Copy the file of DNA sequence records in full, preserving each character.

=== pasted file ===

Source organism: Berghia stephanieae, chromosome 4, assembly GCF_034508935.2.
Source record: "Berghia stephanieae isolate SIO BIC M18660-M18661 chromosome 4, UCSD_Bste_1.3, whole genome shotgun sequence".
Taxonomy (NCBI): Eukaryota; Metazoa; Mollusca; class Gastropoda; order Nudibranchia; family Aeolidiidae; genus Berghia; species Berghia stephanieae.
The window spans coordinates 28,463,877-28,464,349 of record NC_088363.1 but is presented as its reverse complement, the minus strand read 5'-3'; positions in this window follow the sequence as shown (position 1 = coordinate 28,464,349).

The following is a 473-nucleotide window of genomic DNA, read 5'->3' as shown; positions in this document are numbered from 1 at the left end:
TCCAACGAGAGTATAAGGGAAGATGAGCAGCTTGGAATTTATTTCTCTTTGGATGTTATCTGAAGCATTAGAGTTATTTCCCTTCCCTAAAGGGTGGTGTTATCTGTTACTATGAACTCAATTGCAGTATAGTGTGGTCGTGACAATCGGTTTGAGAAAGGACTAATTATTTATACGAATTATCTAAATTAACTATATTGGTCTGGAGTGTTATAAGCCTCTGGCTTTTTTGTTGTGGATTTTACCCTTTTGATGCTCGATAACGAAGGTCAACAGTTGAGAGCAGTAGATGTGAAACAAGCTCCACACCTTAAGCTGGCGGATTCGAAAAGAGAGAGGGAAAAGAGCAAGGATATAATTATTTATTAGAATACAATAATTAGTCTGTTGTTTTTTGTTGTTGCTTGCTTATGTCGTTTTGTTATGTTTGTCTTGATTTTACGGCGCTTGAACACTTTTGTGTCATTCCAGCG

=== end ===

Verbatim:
Source organism: Berghia stephanieae, chromosome 4, assembly GCF_034508935.2.
Source record: "Berghia stephanieae isolate SIO BIC M18660-M18661 chromosome 4, UCSD_Bste_1.3, whole genome shotgun sequence".
Taxonomy (NCBI): Eukaryota; Metazoa; Mollusca; class Gastropoda; order Nudibranchia; family Aeolidiidae; genus Berghia; species Berghia stephanieae.
The window spans coordinates 28,463,877-28,464,349 of record NC_088363.1 but is presented as its reverse complement, the minus strand read 5'-3'; positions in this window follow the sequence as shown (position 1 = coordinate 28,464,349).

The following is a 473-nucleotide window of genomic DNA, read 5'->3' as shown; positions in this document are numbered from 1 at the left end:
TCCAACGAGAGTATAAGGGAAGATGAGCAGCTTGGAATTTATTTCTCTTTGGATGTTATCTGAAGCATTAGAGTTATTTCCCTTCCCTAAAGGGTGGTGTTATCTGTTACTATGAACTCAATTGCAGTATAGTGTGGTCGTGACAATCGGTTTGAGAAAGGACTAATTATTTATACGAATTATCTAAATTAACTATATTGGTCTGGAGTGTTATAAGCCTCTGGCTTTTTTGTTGTGGATTTTACCCTTTTGATGCTCGATAACGAAGGTCAACAGTTGAGAGCAGTAGATGTGAAACAAGCTCCACACCTTAAGCTGGCGGATTCGAAAAGAGAGAGGGAAAAGAGCAAGGATATAATTATTTATTAGAATACAATAATTAGTCTGTTGTTTTTTGTTGTTGCTTGCTTATGTCGTTTTGTTATGTTTGTCTTGATTTTACGGCGCTTGAACACTTTTGTGTCATTCCAGCG